The brothers who own high street bookmaker Betfred are making millions from a business that provides treatment for health problems, including gambling addiction for public sector staff, the Guardian can disclose.
Betfred’s owners, the billionaire Tory party, Fred Fred and Peter Done, also ownHealthAssured, which holds dozens of government contracts to provide staff health and wellbeing programs.
Its taxpayer-funded clients include multiple NHS trusts that also treat gambling addicts as well as staff working for MPs, some of whom campaign for tighter restrictions on gambling.
The Dones have taken £ 5.2m in dividends from the business in the past three years.
They have donated £ 823, to the Conservative party since 2020.
The shadow health secretary, Jon Ashworth, said the fact the Dones are profiting from betting and gambling addiction treatment showed an “unacceptable conflict of interest”.
Health Assured runs Employee Assistance Programs, which provide companies or public sector organizations with services that staff can access to address issues affecting their wellbeing.
Analysis of government contracts reveals it holds at least £ 2.5m with public sector bodies including the Houses of Parliament, local authorities and the Ministry of Defense. The true figure is likely to be much higher because some multimillion-pound contracts are awarded to multiple firms and are not itemized to show which company earned what.
The contracts mean Health Assured’s services are potentially used by tens of thousands of government employees, particularly in the NHS.
The mental health chief of the NHS, Claire Murdoch, has written to theGamblingCommission this week to say the service should not be left to pick up the pieces from gambling firms’ tactics to retain customers with addiction issues.
In the letter, Murdoch said: “As the head of England’s mental health services and a nurse of more than 90 years’ experience, I have seen first-hand the devastating impact on mental wellbeing of addiction and am concerned that the prevalence of gambling in our society is causing harm. ”
She added that she was particularly concerned “that offering people who are losing vast sums of money free tickets, VIP experiences and free bets all proactively prompt people back into the vicious gambling cycle which many want to escape”.
Speaking on BBC Radio 4’s Today program, Murdoch described such tactics as “all wrong, wrong and wrong again”.
According to Health Assured’s website, NHS staff can access counseling for issues such as “reckless behavior”, including excessive drinking or gambling.
Ashworth said: “Addiction, whether from gambling, drinks or drugs, is a growing mental and public health emergency in society.
“Of course all NHS staff should have access to mental and wellbeing support but this looks like an unacceptable conflict of interest. Corporate gambling interests should be nowhere near our health services like this. ”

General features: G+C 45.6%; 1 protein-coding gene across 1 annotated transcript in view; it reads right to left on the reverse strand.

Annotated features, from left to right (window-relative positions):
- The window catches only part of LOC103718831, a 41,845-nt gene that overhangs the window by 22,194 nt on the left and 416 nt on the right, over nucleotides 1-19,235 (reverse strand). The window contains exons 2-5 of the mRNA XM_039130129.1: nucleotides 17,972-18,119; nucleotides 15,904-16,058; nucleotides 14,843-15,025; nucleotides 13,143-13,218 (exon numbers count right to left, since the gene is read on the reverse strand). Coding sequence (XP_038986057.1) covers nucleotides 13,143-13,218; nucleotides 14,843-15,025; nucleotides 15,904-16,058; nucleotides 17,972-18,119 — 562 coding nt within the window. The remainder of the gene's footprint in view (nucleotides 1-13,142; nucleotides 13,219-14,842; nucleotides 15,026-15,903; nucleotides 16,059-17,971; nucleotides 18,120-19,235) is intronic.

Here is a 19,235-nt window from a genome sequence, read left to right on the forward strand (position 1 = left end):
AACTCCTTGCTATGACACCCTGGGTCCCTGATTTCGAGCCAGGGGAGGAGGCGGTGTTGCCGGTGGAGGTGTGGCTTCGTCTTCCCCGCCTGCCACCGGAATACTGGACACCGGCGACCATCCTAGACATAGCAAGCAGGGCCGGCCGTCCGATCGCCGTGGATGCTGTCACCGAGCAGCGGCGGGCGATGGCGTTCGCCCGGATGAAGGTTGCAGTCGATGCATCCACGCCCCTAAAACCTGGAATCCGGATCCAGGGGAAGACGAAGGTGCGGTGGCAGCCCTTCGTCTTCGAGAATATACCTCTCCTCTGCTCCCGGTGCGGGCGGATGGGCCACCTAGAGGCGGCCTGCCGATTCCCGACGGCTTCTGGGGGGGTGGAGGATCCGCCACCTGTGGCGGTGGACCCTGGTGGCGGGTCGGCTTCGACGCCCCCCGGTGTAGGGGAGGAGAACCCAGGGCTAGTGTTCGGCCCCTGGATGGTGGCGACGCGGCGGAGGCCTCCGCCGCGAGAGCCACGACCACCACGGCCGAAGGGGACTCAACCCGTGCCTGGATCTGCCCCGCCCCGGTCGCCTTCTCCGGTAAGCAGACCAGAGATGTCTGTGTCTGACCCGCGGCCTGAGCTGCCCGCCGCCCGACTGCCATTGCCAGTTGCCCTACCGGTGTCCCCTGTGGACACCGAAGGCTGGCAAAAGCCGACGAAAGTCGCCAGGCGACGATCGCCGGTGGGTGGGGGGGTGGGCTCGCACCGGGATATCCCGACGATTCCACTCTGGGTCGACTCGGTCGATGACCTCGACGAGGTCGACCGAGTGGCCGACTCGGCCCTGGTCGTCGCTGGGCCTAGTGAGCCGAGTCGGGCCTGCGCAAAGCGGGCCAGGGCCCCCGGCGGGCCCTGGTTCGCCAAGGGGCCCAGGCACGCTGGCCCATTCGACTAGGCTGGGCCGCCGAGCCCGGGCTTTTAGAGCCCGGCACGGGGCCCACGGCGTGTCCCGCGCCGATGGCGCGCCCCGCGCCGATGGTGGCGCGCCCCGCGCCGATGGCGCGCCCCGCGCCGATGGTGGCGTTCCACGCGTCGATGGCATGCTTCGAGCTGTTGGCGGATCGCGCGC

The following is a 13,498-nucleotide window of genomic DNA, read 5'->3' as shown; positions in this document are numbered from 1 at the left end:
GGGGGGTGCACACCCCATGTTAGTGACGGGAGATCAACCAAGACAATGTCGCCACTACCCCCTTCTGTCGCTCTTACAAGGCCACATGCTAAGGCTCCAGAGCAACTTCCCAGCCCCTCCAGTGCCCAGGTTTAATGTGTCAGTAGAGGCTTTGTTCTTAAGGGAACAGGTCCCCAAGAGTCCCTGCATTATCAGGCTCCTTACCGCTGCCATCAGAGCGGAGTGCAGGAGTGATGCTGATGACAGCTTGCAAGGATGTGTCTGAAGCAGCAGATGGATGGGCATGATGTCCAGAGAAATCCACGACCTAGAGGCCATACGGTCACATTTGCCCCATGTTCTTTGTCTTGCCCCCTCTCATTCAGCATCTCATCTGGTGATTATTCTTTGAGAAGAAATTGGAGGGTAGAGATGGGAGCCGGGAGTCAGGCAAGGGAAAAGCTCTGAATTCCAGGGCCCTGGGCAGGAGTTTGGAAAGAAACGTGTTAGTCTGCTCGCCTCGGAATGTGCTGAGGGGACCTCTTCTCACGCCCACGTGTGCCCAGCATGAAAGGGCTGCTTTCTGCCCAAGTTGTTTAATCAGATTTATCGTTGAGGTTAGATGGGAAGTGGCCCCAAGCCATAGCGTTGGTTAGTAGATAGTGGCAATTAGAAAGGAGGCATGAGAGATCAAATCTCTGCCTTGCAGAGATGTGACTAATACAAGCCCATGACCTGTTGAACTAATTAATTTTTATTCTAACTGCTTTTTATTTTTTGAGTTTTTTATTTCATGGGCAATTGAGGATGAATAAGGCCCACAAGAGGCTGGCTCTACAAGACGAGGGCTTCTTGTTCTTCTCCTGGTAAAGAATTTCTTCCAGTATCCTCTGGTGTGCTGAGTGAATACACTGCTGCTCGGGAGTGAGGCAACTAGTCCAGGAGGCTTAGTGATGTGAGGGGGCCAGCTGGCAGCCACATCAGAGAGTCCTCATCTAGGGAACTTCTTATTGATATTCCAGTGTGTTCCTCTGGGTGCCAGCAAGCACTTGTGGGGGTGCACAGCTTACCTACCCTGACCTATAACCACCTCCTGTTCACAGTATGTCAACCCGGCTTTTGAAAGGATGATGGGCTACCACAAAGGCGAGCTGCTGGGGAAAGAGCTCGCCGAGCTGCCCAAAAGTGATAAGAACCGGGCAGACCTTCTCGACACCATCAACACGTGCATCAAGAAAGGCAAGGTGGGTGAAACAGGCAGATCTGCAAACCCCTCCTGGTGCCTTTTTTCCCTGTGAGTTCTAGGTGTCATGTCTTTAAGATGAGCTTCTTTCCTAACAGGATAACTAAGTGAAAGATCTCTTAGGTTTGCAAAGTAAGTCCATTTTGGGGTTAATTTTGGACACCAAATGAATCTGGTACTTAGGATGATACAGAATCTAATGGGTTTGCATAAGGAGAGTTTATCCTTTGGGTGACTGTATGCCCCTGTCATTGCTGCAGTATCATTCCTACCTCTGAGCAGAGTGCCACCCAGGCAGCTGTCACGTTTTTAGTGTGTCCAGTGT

While some of Health Assured’s public sector clients have contracts directly with the company, others buy its services via organizations that manage procurement for multiple bodies.
One of these, NHS Shared Business Services (NHS SBS), said it would consider whether it should take into account the business interests of its suppliers ’shareholders in the light of an inquiry from the Guardian.
“The 90 suppliers on our Workforce & Wellbeing Services Framework were subject to a robust quality evaluation – including a clinical assessment of services – in the form of a fully compliant OJEU (Official Journal of the European Union) tender process, ”said a spokesperson.
“As part of this, NHS SBS commissioned an industry leading organization to assess the financial viability of all potential suppliers in their wholeety.
“That process does not currently consider individual shareholders and their financial interests but we will be reviewing our processes going forwards. ”
A government spokesperson said: “All public sector contracts have due diligence carried out before frameworks are issued, and even when a company is on a framework it does not mean they will receive a contract.
“The public authority awarding the contract should also carry out its own thorough due diligence, including looking for conflicts of interest.”
In one case, at the Christie hospital in Manchester, Health Assured, which more than doubled its profits last year to £ 3. 16 m, took over the contract from Insight Healthcare, a not-for-profit organization.
The Christie hospital declined to comment.
Betfred, also owned by the Dones, is one of the UK’s largest bookmakers, with revenues of £ m last year. It has also been criticized for its attitude to problem gambling and towards staff.
It was criticized by the gambling regulator in 2019 after the Guardian revealed it hadIntroduced games that mimicked fixed-odds betting terminals (FOBTs). The innovation was described as an attempt to bypass a crackdown on the much-criticized machines.
In September, it wasaccused of underestimating staff holiday payand then failing to tell employees that they might be owed money, even After it discovered the widespread payment problem.
While Health Assured and Betfred are run as entirely separate businesses, they are both ultimately majority owned by the Done brothers and share other ties.
Health Assured said: “Due to the sensitive nature of the employee counseling service that Health Assured offer, we are unable to provide confidential details concerning clients.
“All public sector contracts we have been awarded have thorough due diligence carried out before are they issued, including looking for conflicts of interest.”
The Dones were asked whether or not they considered ownership of both a gambling company and a provider of gambling addiction counseling services constitutes a conflict of interest. They had not commented at time of publication.